January 2020: Very dry, not much snow; February could be different

Winter’s harsh cold and snow drifts were on vacation during January as mild temperatures and lack of storms prevailed. Most were pleased with January’s results as the mild temperatures and little snow made life a little easier than it can sometimes be at this time of year.

The polar vortex of which you remember from the media blitz a few years ago has stayed put near the North Pole since the middle of December. The polar vortex in theory should be near the North Pole much of the time as we were taught in Atmospheric Dynamics back in college.

The theory from the college classroom doesn’t always translate well to the real world as Mother Nature has other ideas. In the real world the polar vortex usually roams around the northern hemisphere cycling south and even splitting up at times and never really making a home right at the North Pole for very long.

Early in the winter we were visited by a record setting snowstorm thanks to the polar vortex but ever since the position of the polar vortex well to our north has allowed Pacific origin air to flood across the nation keeping most areas milder than normal since New Year’s.

Even the northern Plains have warmed up in recent weeks, a region that has been plagued by persistent cold for more than a year. Milder temperatures have also been noted across parts of Europe for the same reason other than that the Atlantic supplies their mild readings.

Ocean heat content has been increasing recently and we’re reaping the benefits of this winter’s winds streaming across the nation from the Pacific. Your hearing bill in Nashua should have been about 18% lower than normal during January, the amount that heating degrees were down last month.

Those who pay for snow plowing got a bonus last month, although your December bill was probably a whopper. Snowfall has been above normal this winter through many of New England’s ski areas bringing a smile to the ski industry.

Some asked after our early December snowstorm of 20 inches if we were in for a bad winter and I said that one storm isn’t a harbinger of the winter. So far I’m correct, but we also have plenty of time to go before we put the winter of 2019-20 to rest.

There are plenty of indications that point toward a continuation of the pattern we’ve had during recent weeks through February and maybe longer. Despite the mild temperatures and lack of storms, don’t let your guard down. A quick dump of several inches of snow or a day or two of arctic chill are still likely candidates every so often, but not with high frequency.

This winter may also be a candidate for bookend storms. There have been a few years when early and late season dumps of snow framed little snowfall during most of winters’ core.

Nashua’s January weather statistics supplied by Pennichuck Water Works shows that we had the seventh warmest January out of 127 years of temperature data keeping. The average temperature of 30.3 degrees was 7.2 degrees above normal.

A spike of unusual warmth got a landslide victory of votes on the weekend of the 12-13th. The third highest January reading of record was observed as the mercury reached 67 degrees recorded on the 13th. This value broke the previous high for the date of 65 set in 1932 during a 3 day warm spell of 60+ degree readings.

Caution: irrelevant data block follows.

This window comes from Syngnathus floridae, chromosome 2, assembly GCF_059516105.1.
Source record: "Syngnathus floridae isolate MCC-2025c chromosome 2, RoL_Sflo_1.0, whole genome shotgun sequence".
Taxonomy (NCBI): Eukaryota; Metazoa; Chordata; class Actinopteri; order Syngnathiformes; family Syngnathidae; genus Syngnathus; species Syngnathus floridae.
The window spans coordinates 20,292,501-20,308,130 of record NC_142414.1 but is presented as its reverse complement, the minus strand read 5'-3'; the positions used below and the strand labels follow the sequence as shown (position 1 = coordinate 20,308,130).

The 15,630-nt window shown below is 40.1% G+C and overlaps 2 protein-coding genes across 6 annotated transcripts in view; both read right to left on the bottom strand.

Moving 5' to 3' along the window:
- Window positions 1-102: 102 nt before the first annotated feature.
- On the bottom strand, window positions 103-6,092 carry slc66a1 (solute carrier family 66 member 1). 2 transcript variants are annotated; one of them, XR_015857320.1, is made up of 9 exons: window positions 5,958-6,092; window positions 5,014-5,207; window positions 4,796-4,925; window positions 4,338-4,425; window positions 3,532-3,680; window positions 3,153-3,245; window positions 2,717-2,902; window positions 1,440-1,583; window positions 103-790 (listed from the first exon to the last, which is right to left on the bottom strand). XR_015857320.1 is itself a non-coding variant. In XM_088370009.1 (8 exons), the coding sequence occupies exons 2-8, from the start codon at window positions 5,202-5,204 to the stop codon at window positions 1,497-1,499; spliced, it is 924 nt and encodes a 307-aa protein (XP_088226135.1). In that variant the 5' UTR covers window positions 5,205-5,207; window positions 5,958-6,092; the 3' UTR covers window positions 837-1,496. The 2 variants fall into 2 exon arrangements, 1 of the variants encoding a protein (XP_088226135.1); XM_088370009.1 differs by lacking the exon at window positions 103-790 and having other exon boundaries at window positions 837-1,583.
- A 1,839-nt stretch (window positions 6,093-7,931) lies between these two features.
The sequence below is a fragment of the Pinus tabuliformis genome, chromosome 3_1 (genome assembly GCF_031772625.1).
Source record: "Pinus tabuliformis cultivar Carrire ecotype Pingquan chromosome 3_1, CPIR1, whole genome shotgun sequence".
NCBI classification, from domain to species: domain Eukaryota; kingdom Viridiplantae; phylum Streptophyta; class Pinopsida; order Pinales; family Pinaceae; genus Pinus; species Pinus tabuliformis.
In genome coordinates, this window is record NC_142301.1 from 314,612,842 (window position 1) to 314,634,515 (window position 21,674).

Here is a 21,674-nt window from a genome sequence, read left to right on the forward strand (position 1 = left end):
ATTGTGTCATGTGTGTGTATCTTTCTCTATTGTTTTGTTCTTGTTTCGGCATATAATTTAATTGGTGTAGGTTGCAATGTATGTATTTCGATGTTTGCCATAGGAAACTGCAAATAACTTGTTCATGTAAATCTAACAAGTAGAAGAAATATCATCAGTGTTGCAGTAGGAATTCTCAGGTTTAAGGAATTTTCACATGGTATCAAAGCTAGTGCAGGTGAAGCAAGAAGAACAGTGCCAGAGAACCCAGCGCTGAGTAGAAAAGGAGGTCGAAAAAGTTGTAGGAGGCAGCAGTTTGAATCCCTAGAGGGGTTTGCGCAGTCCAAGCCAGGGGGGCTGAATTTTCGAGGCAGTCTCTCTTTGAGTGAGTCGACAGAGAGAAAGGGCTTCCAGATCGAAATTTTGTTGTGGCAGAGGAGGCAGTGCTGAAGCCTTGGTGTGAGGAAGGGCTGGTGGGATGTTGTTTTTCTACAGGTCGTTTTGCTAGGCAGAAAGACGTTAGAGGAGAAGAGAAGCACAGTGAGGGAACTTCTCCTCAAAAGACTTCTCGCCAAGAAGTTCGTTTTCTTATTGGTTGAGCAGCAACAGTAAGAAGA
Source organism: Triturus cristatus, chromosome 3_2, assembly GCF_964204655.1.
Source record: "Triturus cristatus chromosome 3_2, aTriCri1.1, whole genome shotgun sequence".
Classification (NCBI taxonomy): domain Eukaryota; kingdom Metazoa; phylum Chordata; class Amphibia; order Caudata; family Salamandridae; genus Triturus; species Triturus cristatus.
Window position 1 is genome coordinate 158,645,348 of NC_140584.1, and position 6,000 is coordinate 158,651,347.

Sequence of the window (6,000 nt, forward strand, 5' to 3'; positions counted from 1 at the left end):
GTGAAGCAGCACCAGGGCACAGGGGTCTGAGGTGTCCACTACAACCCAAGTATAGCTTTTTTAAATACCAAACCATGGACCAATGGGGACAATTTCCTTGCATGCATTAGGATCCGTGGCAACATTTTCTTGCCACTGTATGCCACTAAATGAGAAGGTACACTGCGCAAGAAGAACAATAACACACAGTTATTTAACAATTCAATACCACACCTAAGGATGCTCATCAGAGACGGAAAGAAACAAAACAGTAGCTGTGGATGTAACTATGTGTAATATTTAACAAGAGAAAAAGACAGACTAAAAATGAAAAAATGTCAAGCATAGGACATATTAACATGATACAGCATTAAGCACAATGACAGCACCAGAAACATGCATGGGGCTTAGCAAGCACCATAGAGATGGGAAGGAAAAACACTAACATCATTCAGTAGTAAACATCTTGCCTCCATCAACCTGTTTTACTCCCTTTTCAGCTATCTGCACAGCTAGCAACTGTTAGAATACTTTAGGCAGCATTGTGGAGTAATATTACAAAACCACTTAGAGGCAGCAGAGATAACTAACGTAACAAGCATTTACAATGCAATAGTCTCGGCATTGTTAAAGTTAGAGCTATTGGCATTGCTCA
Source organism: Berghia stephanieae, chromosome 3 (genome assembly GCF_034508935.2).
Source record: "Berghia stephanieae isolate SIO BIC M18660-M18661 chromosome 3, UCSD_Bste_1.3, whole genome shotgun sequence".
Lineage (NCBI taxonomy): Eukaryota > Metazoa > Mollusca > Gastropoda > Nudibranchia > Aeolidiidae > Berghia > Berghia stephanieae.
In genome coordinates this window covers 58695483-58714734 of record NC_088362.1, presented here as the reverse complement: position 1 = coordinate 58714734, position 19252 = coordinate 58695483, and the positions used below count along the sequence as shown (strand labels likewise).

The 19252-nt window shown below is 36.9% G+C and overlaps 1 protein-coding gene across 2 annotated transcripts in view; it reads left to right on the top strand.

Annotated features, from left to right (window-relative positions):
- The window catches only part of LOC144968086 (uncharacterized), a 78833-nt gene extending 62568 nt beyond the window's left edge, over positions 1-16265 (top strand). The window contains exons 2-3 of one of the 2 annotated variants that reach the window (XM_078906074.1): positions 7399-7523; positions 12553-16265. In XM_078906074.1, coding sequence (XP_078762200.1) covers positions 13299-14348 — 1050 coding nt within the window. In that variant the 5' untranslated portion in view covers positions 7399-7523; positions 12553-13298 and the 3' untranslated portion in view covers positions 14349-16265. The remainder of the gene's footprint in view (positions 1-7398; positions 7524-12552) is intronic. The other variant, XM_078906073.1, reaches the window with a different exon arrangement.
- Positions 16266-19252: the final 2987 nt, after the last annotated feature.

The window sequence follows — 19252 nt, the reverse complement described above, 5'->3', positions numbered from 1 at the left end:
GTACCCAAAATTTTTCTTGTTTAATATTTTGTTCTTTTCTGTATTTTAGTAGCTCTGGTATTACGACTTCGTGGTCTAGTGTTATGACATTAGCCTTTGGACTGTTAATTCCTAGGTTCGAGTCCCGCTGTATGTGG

A record high was also set the previous day when the high of 65 recorded on the 12th broke the mark of 58 set in 1933. The monthly low of 4 was observed on the 21st and some areas saw readings fall to a bit below zero early on this morning.

Temperatures failed to reach freezing during the afternoon on 5 days, 9 less than normal and all but 3 days saw readings fall below freezing at night, 2 less than normal.

Precipitation was lacking due to the lack of storms. With the polar vortex in place across the North Pole we saw fewer battles between warm and cold, thus fewer storms. Nashua’s rainfall total of 2.03 inches was 1.39 inches below normal putting January 2020 in a tie with 2 other years as the 18th driest January of the past 137 years.

The largest precipitation event brought 0.93 inches recorded on the 26th, almost half of the months’ precipitation total. A few small storms during the early and mid-month period accounted for the remainder of the sub-par total.

After shoveling through the 6th snowiest December on record with 29.6 inches we saw below normal snowfall for January. Measurable snowfall was observed on but two days with the heaviest being 5.0 inches recorded on the 19th.

The total for the month of 6.0 inches is 10.5 inches below normal. January was the 18th least snowy January out of 112 years of snow data.

While it appears we’re having a below normal snow season thus far due to recent lack of snow we’re actually still above normal through the end of January. The season total of 35.6 inches is 5.4 inches above normal.

We’re past the mid-point of winter and daylight has already increased by more than an hour since late December and we gain another hour before February comes to a close. Normal temperatures have been on the rise for a couple of weeks now and the normal high reaches 40 by month’s end.

February can play host to some of the fiercest snowstorms and coldest temperatures on record. Seven years ago Nashua saw its’ second largest February storm with 24.0 inches. On February 16, 1943, the mercury fell to -35 in Nashua, the coldest day on record for the city.

February 2015 was the coldest month on record for Nashua and came with 44 inches of snow. February 1978 brought us the Blizzard of ’78, the real perfect storm. It will be spring sooner than you think and in just a few months we’ll be complaining about the heat and humidity all over again.


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